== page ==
A full programme awaited Emperor Franz I (II), Empress Caroline Augusta and Archduke Viceroy Franz Karl, son of the Emperor, with his wife Sophie, a Bavarian Princess and step-sister of the Empress, during their two day visit to Bergamo. The official state visit began on 1 July 1825 at eight o'clock in the morning with both boys' and girls' schools being visited. The Emperor visited the new workshop built by the seminary, followed by the Santa Grata Monastery, the higher schools, lycées and secondary schools. The Empress paid a visit to the Accademia Carrara, the famous educational school of painting and to the Ursuline Convent and also the orphanage for girls, the so-called Conventino, founded by Giovanni Battista Piazzoni, was visited. The illustrious guests went to Mass in the Cathedral, and afterwards to the Basilica Santa Maria Maggiore and the Colleoni Chapel. The Emperor was particularly interested in the manufacturing industry and economy of Bergamo, and in the silk spinning of Messrs Carissimi. The grand market, a trade fair starting traditionally not before 22 August, was "brought forward" for the time of the imperial visit. The most important merchants were ordered to attend so that the Emperor might be given a good impression of the flourishing economic life of Bergamo. In particular new machinery was proudly presented at this occasion. The collector and garden enthusiast Franz I examined the great botanical collections in the Maffei house and garden. A musical presentation then awaited the Emperor, performed by the pupils of the Simon Mayr Music School. In fact the entire city of Bergamo presented itself in all its splendour and glory. At the end of the imperial visit Simon Mayr's cantata L'Armonia was performed on 2 July 1825 at the Riccardi Theatre. On 7 July Bergamo's newspaper Il Giornale d'Indizi Giudiziari, N° 27, reported:
"The Riccardi Theatre was honoured by the presence of the Imperial Couple, the Archduke Franz Karl and Archduchess Sofia, the Archduke Viceroy and the Archduchess Vicereine on this evening [of 2 July]. They visited an azione drammatica entitled L'Armonia, which was expressly presented by the city especially for this happy occasion. For this purpose the acclaimed Mayr composed the music. The extremely talented Sanquirico provided the stage design. The presence of Their Majesties and their illustrious company was a source of exceptional delight to the assembled audience, manifesting itself in the expressions of enthusiasm of the public. The proceeds of this performance were donated to charity and thus charity and popular tribute were brought together into one of the happiest occasions our city can boast".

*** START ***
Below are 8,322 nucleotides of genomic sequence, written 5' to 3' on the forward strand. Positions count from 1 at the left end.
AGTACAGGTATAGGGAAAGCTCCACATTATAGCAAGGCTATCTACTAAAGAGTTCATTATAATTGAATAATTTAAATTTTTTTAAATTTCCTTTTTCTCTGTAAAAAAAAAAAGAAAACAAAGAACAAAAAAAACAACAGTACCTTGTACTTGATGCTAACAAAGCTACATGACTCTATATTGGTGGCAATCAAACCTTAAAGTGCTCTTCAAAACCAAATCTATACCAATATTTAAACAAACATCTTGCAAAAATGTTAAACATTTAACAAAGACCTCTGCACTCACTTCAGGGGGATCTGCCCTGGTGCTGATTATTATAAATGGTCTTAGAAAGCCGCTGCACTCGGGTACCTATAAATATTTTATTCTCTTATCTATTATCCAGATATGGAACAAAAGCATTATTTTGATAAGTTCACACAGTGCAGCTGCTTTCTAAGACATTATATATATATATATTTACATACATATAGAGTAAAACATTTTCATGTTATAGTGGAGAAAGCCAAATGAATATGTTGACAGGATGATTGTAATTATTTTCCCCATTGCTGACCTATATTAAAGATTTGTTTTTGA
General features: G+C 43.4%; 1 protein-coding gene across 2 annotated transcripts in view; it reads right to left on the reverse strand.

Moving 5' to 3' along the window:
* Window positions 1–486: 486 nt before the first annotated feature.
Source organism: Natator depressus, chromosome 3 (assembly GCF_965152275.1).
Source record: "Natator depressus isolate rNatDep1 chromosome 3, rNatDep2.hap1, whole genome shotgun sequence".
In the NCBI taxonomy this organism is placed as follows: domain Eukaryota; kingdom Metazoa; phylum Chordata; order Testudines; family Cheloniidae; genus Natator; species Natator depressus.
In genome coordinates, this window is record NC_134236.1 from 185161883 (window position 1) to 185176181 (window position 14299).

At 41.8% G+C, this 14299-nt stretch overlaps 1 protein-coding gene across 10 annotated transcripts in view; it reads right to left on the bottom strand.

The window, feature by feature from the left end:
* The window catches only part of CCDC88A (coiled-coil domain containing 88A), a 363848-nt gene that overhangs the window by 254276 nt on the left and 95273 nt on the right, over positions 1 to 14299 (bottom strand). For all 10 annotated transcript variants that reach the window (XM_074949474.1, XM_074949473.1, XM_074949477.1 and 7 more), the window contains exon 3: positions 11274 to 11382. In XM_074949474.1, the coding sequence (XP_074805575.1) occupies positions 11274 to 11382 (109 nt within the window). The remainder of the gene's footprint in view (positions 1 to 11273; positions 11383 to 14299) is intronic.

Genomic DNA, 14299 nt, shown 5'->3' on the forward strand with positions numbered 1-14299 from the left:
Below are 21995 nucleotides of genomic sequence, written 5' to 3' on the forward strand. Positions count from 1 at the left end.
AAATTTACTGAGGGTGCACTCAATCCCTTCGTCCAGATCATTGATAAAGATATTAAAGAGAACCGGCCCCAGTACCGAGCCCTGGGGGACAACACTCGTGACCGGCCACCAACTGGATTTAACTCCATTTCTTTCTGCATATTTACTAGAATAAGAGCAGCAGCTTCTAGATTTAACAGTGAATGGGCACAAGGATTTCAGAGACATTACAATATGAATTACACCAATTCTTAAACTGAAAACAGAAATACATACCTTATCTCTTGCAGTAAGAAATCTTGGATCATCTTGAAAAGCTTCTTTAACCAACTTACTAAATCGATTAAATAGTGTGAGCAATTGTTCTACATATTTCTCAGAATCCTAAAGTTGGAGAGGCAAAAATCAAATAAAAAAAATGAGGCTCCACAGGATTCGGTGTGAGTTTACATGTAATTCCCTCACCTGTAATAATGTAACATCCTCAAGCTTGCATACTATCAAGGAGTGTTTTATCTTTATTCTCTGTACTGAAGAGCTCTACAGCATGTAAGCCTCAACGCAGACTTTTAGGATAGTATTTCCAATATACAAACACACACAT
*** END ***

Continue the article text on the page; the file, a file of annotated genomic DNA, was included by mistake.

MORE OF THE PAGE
Simon Mayr's biographer, Girolamo Calvi, reports that Mayr's L'Armonia, "his last composition for theatre", was very successful and was very much enjoyed, especially the chorus for soprano and alto voci bianche, "Scendi de' cantici alma custode". Emperor Franz and his wife were said, according to his biographer, to have praised Mayr so highly that the composer returned to his house on this happy evening with tears of joy in his eyes.
The Political Message of L'Armonia
L'Armonia as an azione drammatica means a musical play enacted on stage with stage setting and scenery. It is in the spirit of a Serenata or Licenza, a homage to the sovereign and thus symbolic in character.
The harmony of the spheres made use of by Baizini and Mayr contains an implicit political message which was surely recognised by the audience of the time. Baizini proves to be an erudite librettist, as he knows how to insert Latin quotations into his poetry. He refers to Ovid (Epistulae ex Ponto II, 9, 48) adde, quod ingenuas didicisse fideliter artes emollit mores nec sinit esse feros (Truthful learning of the noble arts renders the character gentle nor allows wildness). A quotation from Virgil in connection with the flute-playing shepherd appears (P. Vergilius Maro, Ecloga I, 6-10: Tityrus): O Meliboee, deus nobis haec otia fecit (Meliboeus, a god created for us this leisure). The first scene also makes reference to the merchants of Bergamo (Orobia), to wine, maize and to Carissim